It’s easy to get caught up in the daily grind and forget to acknowledge some really good things I read in Wick newspapers from week to week. It’s human nature. The less-than-good stuff sometimes sticks out and the daily journalism that makes community is quickly forgotten.
Well, not this week.
As you may know, Wick newspapers send me subscriptions and I try to work my way through them as best I can. Today I found some gems – maybe not Pulitzer winners, but the kinds of things that speak volumes about these communities and are the very reason why readers can’t wait to take home your newspapers. So I thought I would mention a few here. It’s not a complete list of the good things that I saw, but it’s a start. (Oh, and please click on “Our best” every week to keep up with other good things found in Wick newspapers from week to week.)
- Brian O’Connor’s story headlined “Neighbor decries ‘landfill’” in the July 28 edition of the Mat-Su Frontiersman is the sort of story that can only be found in a local newspaper. Neighbors complain of an eyesore, but state and local officials say it doesn’t constitute a legal nuisance, so everyone is stuck with it. Brian spoke with the landowner, neighbors and code enforcement. It even ends on a high note when the landowner told him, “I feel bad … Things just kind of evolved there over time. I’m trying to get it cleaned up within my means.”
- The Montrose Daily Press ran a reasonable and well-reported editorial riffing off the news that the Boy Scouts of America announced it will allow gay scout leaders after all these years. The thoughtful editorial rightly takes to task a state legislator who, unbelievably, said that the Boy Scouts was promoting child abuse. From the editorial: “… We take strong exception to his implicit notion that a child who has been sexually abused has somehow ‘sinned’ in the first place, or that a gay man will automatically molest (and, conversely that other men won’t.) That is simply untrue.” Thanks for that.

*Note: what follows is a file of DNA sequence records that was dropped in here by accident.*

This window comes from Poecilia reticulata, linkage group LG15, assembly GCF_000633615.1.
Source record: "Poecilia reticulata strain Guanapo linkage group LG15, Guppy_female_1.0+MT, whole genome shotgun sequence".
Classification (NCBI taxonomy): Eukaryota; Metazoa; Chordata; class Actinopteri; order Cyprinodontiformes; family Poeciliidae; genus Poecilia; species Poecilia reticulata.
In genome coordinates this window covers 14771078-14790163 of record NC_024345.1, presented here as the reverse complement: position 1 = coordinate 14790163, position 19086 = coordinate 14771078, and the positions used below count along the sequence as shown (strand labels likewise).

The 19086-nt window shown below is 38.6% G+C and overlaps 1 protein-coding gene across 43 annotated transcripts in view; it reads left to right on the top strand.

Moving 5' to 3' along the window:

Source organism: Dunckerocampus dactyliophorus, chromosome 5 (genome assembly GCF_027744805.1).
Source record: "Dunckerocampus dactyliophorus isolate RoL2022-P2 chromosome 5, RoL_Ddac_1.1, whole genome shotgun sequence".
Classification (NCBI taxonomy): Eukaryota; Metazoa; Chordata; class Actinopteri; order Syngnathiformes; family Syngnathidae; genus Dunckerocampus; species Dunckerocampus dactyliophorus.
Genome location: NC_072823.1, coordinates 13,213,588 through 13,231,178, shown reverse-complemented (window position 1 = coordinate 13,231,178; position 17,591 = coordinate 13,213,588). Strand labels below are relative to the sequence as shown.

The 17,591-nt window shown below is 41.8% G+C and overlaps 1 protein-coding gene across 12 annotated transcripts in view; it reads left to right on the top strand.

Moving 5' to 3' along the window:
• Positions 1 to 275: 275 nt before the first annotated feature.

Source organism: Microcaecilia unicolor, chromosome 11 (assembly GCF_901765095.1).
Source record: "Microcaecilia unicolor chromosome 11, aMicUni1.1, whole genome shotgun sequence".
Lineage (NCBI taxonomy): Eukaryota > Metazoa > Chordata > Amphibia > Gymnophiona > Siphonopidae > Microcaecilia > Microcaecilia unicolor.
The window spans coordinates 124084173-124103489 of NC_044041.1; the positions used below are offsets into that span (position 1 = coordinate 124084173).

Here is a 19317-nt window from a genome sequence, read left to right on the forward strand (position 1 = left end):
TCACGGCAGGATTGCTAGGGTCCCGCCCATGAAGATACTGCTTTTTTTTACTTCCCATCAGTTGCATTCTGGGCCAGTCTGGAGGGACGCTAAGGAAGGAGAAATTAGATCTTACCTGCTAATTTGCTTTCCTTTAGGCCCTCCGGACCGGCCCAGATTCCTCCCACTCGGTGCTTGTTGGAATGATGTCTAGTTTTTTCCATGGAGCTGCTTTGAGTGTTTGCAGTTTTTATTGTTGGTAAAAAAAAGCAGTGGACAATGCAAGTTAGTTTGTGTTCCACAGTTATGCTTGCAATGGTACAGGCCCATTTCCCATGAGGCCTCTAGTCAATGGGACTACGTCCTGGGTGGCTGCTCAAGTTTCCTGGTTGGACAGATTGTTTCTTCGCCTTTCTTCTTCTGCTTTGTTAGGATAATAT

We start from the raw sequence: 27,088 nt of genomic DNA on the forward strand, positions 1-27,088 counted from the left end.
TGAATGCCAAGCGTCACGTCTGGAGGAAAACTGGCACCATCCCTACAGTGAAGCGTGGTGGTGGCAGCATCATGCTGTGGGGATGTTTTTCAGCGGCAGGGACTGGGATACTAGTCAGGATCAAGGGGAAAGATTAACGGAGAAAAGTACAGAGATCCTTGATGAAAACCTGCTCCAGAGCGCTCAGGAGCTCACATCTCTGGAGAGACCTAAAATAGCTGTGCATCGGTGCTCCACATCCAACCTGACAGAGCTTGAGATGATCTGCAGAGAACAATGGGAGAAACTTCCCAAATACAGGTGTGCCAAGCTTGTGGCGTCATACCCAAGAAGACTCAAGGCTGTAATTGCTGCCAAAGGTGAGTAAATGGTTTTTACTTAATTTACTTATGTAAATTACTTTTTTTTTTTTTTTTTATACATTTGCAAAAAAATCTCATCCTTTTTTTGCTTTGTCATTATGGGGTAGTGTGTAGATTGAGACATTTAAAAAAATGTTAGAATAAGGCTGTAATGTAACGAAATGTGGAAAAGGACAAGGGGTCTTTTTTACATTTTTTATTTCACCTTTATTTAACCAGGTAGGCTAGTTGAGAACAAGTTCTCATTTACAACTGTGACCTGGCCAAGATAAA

- Matt Hickman of the Williston Herald continues to keep readers informed about his newspaper’s change to a morning publication in an opinion-page column. He explains that Monday newspapers are always a challenge and promises better papers in the form of the Herald’s new Saturday editions. It’s well written, of course, but also provides readers with a window into the decision-making process.
- Lance Nixon’s front-page remembrance of Fort Pierre, S.D., high school teacher Larry Giddings was worth the price of the July 31 paper all by itself. It opens with one student who remembered the time, years ago, when Giddings spent 90 minutes helping him with college calculus. There must be a half-dozen sources recalling the best math teacher anyone knew. The quotes from former students meant a lot to Giddings’ family, I’m sure.
- Brandon Messick figured out how to drive Web traffic at the Lake Havasu News-Herald: Write about cats. On July 28, he told the tale (or is it “tail?”) of a cat that stowed away in a hidden compartment of a power boat that ultimately sank on Lake Havasu. Amazingly, when the boat was raised, the cat was cut out of the hidden space and was no worse for wear. To say that the story got a lot of traffic is an understatement.
These are the stories that I want to read, in our papers and elsewhere. Thanks and keep them coming.